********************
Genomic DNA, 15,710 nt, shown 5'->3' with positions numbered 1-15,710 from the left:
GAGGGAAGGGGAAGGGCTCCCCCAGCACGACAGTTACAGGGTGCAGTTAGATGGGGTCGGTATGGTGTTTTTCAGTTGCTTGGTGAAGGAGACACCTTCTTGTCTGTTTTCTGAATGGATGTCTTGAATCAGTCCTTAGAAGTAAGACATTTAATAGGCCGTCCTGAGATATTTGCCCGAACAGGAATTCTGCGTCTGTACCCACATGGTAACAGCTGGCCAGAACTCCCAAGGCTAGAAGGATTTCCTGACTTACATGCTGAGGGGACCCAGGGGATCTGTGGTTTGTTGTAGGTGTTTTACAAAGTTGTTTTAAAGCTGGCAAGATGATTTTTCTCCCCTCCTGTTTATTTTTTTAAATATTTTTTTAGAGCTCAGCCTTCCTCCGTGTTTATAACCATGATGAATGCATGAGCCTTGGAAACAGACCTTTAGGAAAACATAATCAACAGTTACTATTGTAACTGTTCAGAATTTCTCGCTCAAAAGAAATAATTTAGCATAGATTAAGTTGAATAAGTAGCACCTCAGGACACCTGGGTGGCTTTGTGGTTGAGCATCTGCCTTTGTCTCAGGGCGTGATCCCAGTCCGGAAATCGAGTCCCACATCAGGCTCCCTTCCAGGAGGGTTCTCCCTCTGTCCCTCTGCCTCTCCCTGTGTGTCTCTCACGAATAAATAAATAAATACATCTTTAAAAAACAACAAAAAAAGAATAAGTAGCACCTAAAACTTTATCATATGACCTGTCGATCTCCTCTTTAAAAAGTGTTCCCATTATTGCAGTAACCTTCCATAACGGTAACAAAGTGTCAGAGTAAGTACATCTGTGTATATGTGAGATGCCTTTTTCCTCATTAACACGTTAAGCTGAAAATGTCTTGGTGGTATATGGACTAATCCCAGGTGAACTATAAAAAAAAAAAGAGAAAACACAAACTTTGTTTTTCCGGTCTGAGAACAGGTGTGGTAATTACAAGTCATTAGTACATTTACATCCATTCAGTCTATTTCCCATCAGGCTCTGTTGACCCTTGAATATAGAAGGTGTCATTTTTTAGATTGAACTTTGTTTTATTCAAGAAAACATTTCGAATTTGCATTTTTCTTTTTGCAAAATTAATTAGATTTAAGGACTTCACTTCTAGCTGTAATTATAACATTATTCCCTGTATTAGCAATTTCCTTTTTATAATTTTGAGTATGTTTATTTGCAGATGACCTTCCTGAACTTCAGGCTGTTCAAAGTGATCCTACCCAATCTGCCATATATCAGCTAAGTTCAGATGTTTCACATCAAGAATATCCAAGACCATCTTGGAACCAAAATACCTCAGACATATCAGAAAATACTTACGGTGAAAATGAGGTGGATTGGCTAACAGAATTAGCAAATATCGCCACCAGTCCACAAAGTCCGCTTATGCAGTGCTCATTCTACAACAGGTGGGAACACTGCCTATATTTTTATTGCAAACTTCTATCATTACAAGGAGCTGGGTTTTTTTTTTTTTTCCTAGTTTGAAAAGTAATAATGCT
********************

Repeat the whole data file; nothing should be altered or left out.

Genomic DNA, 15,710 nt, shown 5'->3' with positions numbered 1-15,710 from the left:
GAGGGAAGGGGAAGGGCTCCCCCAGCACGACAGTTACAGGGTGCAGTTAGATGGGGTCGGTATGGTGTTTTTCAGTTGCTTGGTGAAGGAGACACCTTCTTGTCTGTTTTCTGAATGGATGTCTTGAATCAGTCCTTAGAAGTAAGACATTTAATAGGCCGTCCTGAGATATTTGCCCGAACAGGAATTCTGCGTCTGTACCCACATGGTAACAGCTGGCCAGAACTCCCAAGGCTAGAAGGATTTCCTGACTTACATGCTGAGGGGACCCAGGGGATCTGTGGTTTGTTGTAGGTGTTTTACAAAGTTGTTTTAAAGCTGGCAAGATGATTTTTCTCCCCTCCTGTTTATTTTTTTAAATATTTTTTTAGAGCTCAGCCTTCCTCCGTGTTTATAACCATGATGAATGCATGAGCCTTGGAAACAGACCTTTAGGAAAACATAATCAACAGTTACTATTGTAACTGTTCAGAATTTCTCGCTCAAAAGAAATAATTTAGCATAGATTAAGTTGAATAAGTAGCACCTCAGGACACCTGGGTGGCTTTGTGGTTGAGCATCTGCCTTTGTCTCAGGGCGTGATCCCAGTCCGGAAATCGAGTCCCACATCAGGCTCCCTTCCAGGAGGGTTCTCCCTCTGTCCCTCTGCCTCTCCCTGTGTGTCTCTCACGAATAAATAAATAAATACATCTTTAAAAAACAACAAAAAAAGAATAAGTAGCACCTAAAACTTTATCATATGACCTGTCGATCTCCTCTTTAAAAAGTGTTCCCATTATTGCAGTAACCTTCCATAACGGTAACAAAGTGTCAGAGTAAGTACATCTGTGTATATGTGAGATGCCTTTTTCCTCATTAACACGTTAAGCTGAAAATGTCTTGGTGGTATATGGACTAATCCCAGGTGAACTATAAAAAAAAAAAGAGAAAACACAAACTTTGTTTTTCCGGTCTGAGAACAGGTGTGGTAATTACAAGTCATTAGTACATTTACATCCATTCAGTCTATTTCCCATCAGGCTCTGTTGACCCTTGAATATAGAAGGTGTCATTTTTTAGATTGAACTTTGTTTTATTCAAGAAAACATTTCGAATTTGCATTTTTCTTTTTGCAAAATTAATTAGATTTAAGGACTTCACTTCTAGCTGTAATTATAACATTATTCCCTGTATTAGCAATTTCCTTTTTATAATTTTGAGTATGTTTATTTGCAGATGACCTTCCTGAACTTCAGGCTGTTCAAAGTGATCCTACCCAATCTGCCATATATCAGCTAAGTTCAGATGTTTCACATCAAGAATATCCAAGACCATCTTGGAACCAAAATACCTCAGACATATCAGAAAATACTTACGGTGAAAATGAGGTGGATTGGCTAACAGAATTAGCAAATATCGCCACCAGTCCACAAAGTCCGCTTATGCAGTGCTCATTCTACAACAGGTGGGAACACTGCCTATATTTTTATTGCAAACTTCTATCATTACAAGGAGCTGGGTTTTTTTTTTTTTTCCTAGTTTGAAAAGTAATAATGCT